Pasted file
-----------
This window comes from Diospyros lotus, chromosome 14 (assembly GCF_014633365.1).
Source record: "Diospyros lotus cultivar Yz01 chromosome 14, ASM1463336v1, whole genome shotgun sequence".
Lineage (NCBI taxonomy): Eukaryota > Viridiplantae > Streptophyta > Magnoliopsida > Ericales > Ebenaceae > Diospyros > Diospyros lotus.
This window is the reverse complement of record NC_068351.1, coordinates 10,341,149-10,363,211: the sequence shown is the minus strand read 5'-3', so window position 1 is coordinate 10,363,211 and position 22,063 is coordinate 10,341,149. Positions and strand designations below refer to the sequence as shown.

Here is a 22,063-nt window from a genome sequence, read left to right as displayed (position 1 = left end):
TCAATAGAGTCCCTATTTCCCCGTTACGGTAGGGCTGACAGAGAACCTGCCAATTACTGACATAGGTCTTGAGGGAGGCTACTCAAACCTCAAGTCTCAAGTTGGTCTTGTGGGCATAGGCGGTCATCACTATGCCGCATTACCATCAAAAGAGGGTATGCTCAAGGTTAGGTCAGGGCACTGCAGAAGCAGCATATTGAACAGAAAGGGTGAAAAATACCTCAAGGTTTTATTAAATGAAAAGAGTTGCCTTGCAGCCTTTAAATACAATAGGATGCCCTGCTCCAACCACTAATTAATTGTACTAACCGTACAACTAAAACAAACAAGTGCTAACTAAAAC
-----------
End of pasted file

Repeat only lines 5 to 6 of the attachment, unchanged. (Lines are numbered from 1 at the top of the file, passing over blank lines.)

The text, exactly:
Here is a 22,063-nt window from a genome sequence, read left to right as displayed (position 1 = left end):
TCAATAGAGTCCCTATTTCCCCGTTACGGTAGGGCTGACAGAGAACCTGCCAATTACTGACATAGGTCTTGAGGGAGGCTACTCAAACCTCAAGTCTCAAGTTGGTCTTGTGGGCATAGGCGGTCATCACTATGCCGCATTACCATCAAAAGAGGGTATGCTCAAGGTTAGGTCAGGGCACTGCAGAAGCAGCATATTGAACAGAAAGGGTGAAAAATACCTCAAGGTTTTATTAAATGAAAAGAGTTGCCTTGCAGCCTTTAAATACAATAGGATGCCCTGCTCCAACCACTAATTAATTGTACTAACCGTACAACTAAAACAAACAAGTGCTAACTAAAAC